BY EUGENIA LEIGH
It’s hard to be human today. Granted, I suspect being human has always been more difficult than not. Wars are not new. Pandemics are not new. Natural disasters, injustice, people in power abusing their privilege—all of it older than the wheel. True, then, is the flip side. For millennia, humans have survived that which has tried to destroy us, that which has destroyed our neighbors, our families. As a species, we have fought, loved, and found ways to create value in our small, uncertain lives. Even during the worst of times.
I am, like many millennials, a jaded, wretched nihilist for the better part of my day. But then, at 3PM, my son comes home from preschool. And suddenly, I want—no, need—our existence to mean something greater. I want to choose joy. But more than that, I need to believe that the joy I choose matters. That our attitudes about the world and the ways we relate to each other matter.
But how do we find meaning when the world is in flames? How do we remain human when our humanity is being threatened? These questions resound in the ether of Issue 42 of The Adroit Journal. While the speakers and characters in these poems, stories, essays, and interviews don’t claim to have the answers for enduring in the face of chaos, they show us what it looks like to try.
Many of the voices in these pages embody the art of dialectical thinking—holding opposite realities together at once. Raphael Jenkins’ poem, “Our Resemblance was Once Where the Similarities Ceased,” resolves, with radical acceptance, the discomfort of taking after someone we’d rather not become: “It suits me to be okay / with this. I am, & I am not.” Isabel Prioleau’s elegiac sonnet recognizes the many contrasting facets of grief: “I tear up. Then I tear up // the town.”
Nandita Naik, winner of the 2022 Adroit Prize for Prose (selected by Kali Fajardo-Anstine), draws us into a world literally in flames as she contends with the futility of survival: “I reused, reduced, recycled. I converted my existential despair into an urge to compost. And what did it do? The fires will burn anyway.” Yet even amid that pull toward nihilism, even at the world’s end, the woman at the center of the short story confronts her desire for agency. In Ethan Luk’s “Portrait of a Twink as a Vermeer Sitter,” recipient of the 2022 Adroit Prize for Poetry (selected by Arthur Sze), the intimacy between two strangers is simultaneously impermanent and worthy of preservation for posterity. Even the endearing, anxious anthropomorphic dinosaur at the center of Will Ejzak’s short story, “Theodore,” wrestles with his, well, humanity.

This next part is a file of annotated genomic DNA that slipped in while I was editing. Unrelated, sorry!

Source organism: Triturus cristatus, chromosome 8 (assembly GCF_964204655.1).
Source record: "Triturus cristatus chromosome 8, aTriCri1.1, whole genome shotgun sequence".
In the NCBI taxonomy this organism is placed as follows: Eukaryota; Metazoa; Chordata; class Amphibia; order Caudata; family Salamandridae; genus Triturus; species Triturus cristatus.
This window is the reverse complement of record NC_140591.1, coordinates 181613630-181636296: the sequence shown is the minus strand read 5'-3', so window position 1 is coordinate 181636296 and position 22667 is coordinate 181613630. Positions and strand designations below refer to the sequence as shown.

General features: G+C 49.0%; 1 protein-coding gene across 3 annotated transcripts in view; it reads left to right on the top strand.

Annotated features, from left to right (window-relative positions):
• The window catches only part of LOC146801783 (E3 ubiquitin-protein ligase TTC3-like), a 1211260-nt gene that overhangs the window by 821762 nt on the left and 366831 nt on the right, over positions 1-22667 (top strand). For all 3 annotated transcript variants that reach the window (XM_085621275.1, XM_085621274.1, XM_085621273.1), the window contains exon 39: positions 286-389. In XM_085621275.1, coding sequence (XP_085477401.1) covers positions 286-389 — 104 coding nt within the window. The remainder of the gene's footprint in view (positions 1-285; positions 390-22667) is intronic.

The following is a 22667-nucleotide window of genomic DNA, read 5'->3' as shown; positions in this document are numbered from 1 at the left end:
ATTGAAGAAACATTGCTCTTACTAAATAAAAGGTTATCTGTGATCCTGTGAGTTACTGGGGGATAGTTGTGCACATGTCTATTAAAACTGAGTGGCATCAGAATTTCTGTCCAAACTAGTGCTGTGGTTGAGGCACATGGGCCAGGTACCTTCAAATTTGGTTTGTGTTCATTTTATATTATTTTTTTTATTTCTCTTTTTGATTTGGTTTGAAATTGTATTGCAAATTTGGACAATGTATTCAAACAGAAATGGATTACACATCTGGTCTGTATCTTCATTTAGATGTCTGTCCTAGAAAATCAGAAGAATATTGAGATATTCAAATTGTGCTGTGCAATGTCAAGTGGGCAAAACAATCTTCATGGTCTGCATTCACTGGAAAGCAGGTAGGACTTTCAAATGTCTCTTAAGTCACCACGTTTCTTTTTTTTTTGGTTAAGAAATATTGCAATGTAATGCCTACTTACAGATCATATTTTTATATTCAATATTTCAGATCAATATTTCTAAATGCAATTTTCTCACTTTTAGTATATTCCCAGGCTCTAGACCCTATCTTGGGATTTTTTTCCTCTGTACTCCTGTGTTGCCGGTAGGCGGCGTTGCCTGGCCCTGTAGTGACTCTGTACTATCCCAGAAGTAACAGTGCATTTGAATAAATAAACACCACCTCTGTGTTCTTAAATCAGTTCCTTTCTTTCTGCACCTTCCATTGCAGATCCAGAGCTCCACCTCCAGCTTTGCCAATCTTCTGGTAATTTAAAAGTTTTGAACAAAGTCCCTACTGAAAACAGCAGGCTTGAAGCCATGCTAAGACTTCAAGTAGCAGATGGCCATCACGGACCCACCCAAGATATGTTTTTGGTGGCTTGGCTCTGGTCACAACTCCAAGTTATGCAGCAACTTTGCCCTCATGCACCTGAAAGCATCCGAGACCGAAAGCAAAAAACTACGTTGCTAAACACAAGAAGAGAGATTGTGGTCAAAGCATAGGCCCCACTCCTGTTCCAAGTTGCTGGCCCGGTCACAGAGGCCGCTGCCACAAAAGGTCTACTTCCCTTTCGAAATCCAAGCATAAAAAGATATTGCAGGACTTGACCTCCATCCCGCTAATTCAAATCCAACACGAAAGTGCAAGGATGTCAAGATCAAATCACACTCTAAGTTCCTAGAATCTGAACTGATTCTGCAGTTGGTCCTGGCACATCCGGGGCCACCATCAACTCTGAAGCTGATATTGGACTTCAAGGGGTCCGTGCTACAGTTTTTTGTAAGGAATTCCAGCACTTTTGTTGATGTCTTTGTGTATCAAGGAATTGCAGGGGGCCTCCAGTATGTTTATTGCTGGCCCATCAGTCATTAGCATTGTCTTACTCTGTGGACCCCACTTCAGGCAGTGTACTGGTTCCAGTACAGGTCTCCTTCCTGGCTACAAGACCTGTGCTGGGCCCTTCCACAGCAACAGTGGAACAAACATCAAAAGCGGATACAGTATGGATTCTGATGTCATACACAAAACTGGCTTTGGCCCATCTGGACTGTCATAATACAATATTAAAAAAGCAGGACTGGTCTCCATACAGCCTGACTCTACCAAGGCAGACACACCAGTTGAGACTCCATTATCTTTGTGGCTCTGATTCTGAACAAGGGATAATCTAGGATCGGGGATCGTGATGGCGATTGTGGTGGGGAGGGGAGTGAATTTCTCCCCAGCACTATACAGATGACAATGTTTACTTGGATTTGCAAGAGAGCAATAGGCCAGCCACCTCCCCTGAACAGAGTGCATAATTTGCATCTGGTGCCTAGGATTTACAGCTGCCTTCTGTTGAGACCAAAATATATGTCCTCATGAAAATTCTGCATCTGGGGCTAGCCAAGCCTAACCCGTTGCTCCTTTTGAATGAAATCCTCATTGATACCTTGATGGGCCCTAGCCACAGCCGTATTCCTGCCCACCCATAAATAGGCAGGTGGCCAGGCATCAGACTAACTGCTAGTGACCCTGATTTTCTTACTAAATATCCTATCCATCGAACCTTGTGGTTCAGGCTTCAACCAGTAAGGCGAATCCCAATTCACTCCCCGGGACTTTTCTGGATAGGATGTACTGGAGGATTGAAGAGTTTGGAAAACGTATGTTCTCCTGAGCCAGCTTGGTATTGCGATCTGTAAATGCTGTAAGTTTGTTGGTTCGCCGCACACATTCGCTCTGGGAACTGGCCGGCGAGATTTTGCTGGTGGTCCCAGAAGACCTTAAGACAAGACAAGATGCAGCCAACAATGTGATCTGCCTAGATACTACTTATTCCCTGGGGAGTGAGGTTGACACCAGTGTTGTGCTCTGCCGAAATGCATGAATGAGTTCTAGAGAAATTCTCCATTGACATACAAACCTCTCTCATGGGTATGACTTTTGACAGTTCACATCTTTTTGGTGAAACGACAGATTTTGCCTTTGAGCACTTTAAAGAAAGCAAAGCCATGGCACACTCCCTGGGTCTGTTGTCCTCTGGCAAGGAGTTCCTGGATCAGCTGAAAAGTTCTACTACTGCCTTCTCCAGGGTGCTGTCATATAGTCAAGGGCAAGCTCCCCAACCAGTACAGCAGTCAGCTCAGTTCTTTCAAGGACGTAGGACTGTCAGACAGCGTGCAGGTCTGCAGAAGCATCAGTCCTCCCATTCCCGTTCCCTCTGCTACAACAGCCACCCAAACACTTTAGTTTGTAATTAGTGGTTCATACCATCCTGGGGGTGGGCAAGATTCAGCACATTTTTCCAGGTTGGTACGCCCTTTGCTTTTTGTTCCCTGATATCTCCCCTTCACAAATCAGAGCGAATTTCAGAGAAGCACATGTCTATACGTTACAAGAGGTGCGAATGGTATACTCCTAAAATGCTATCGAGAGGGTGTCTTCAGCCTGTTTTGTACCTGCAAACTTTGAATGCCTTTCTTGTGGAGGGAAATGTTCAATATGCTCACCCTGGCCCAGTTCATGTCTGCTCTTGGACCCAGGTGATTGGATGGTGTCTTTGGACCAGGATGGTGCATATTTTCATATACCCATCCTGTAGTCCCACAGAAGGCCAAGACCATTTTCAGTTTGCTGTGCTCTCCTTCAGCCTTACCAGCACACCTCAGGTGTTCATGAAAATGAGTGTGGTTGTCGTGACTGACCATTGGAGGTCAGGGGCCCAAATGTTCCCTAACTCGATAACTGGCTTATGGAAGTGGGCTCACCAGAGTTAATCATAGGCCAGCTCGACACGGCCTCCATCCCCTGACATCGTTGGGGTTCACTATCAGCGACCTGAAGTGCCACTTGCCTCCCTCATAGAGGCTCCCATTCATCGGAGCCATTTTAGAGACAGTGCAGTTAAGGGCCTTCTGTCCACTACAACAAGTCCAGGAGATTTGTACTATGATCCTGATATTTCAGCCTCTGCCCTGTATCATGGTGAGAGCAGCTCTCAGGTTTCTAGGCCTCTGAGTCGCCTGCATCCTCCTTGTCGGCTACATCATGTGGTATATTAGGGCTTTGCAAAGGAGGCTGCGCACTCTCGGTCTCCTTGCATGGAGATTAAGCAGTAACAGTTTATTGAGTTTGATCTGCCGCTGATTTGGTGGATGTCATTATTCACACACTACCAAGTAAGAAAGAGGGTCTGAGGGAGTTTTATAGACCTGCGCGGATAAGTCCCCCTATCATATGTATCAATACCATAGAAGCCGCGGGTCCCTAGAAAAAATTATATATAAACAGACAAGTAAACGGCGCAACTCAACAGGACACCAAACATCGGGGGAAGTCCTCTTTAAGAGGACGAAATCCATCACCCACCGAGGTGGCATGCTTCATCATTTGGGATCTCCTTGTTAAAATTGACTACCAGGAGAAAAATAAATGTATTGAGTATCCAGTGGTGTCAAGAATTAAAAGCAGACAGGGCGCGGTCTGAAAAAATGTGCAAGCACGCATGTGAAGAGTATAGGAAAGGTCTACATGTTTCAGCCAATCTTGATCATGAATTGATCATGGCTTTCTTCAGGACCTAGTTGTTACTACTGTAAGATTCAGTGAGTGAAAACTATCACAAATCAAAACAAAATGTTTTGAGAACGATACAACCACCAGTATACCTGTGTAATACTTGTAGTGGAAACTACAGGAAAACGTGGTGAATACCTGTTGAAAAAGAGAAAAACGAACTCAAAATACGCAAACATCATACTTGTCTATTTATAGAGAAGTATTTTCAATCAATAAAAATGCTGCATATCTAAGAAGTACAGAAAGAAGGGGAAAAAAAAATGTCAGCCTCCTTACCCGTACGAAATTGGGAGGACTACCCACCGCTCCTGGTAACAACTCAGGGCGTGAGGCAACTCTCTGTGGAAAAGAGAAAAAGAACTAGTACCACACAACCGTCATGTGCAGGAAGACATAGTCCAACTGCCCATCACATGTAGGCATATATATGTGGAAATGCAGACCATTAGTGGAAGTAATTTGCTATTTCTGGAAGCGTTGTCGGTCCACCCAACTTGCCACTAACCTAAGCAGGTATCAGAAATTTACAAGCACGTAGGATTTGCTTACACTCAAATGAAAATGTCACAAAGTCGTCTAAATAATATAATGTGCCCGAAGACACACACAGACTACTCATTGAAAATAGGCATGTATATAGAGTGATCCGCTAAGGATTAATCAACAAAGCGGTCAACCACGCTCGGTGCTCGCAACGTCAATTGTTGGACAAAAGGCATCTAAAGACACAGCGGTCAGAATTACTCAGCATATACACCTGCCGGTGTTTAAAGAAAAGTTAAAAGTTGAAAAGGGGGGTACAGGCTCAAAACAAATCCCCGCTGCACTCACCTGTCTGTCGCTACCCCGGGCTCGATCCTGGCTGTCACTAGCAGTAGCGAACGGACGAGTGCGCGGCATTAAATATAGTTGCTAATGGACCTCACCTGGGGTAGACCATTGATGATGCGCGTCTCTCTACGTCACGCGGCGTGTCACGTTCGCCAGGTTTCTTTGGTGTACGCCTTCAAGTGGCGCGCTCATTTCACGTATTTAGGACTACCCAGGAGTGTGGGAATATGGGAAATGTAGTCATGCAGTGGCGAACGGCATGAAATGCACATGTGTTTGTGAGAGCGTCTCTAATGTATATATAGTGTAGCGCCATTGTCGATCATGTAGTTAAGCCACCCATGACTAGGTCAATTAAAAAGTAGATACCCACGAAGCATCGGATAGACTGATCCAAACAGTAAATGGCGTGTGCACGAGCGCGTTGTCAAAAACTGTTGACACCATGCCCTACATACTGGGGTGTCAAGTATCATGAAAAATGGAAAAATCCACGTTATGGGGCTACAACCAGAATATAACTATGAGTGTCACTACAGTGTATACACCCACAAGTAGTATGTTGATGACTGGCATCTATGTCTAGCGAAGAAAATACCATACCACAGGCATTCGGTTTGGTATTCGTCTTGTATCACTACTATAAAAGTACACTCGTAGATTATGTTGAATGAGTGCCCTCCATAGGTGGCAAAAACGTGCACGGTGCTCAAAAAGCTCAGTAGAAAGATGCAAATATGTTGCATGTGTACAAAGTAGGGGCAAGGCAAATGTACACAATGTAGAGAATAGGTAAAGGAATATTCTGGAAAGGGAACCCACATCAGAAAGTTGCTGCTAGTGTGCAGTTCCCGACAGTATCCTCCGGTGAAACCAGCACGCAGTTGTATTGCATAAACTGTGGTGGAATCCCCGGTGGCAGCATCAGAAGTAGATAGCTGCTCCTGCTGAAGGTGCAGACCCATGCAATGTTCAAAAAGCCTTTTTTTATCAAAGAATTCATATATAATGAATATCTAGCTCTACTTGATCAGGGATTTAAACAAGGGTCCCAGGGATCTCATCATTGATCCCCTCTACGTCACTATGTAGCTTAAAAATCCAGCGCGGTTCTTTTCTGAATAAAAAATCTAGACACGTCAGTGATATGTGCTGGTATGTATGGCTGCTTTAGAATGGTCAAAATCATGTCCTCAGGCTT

This issue is packed with writers you love and new talent you’ll want to follow. We have excerpts from several highly anticipated forthcoming books—pieces that demand empathy and command respect as they reimagine old narratives of dehumanization: two powerful poems from Rio Cortez’s Golden Ax, two dynamic pieces from Jenny Xie’s The Rupture Tense, plus a heartrending excerpt from Lynn Melnick’s memoir, I’ve Had to Think Up a Way to Survive: On Trauma, Persistence, and Dolly Parton.
Melnick’s voice appears again in a conversation with Executive Editor Heidi Seaborn in our Enlightenments section, where you’ll find additional interviews with authors of recent books—Erika Meitner, Richie Hofmann, Julie Carr and Lisa Olstein.
Longtime readers of The Adroit Journal will notice our Prose section has multiplied into separate Fiction and Nonfiction sections, jointly edited by our Prose Editors and Content Editors. And prepare to be stunned across genres by our winners and finalists for the Adroit Prizes, which recognizes talented writers in high school and college.
Alright. “It’s late in our season of waiting,” as Michaela Coplen writes in “Rings.” As you enter Issue 42, I hope you stay present to the questions that roil in our guts on those good days when we want to live and not just exist. Consider this one from Tishani Doshi’s poem, “Wasps at the Faucet,” as a start:
This is your husk of time, decide.
In the scattering between thirst
and death, what will it be?
Eugenia Leigh is a Korean American poet and the author of Bianca (Four Way Books, 2023) and Blood, Sparrows and Sparrows (Four Way Books, 2014). Her poems and essays have appeared in numerous publications including The Nation, Ploughshares, Poetry, The Rumpus, Tahoma Literary Review, Waxwing, and the Best of the Net 2017. The recipient of Poetry Magazine‘s 2021 Bess Hokin Prize as well as fellowships and awards from Poets & Writers, Kundiman, and elsewhere, Eugenia received her MFA from Sarah Lawrence College.
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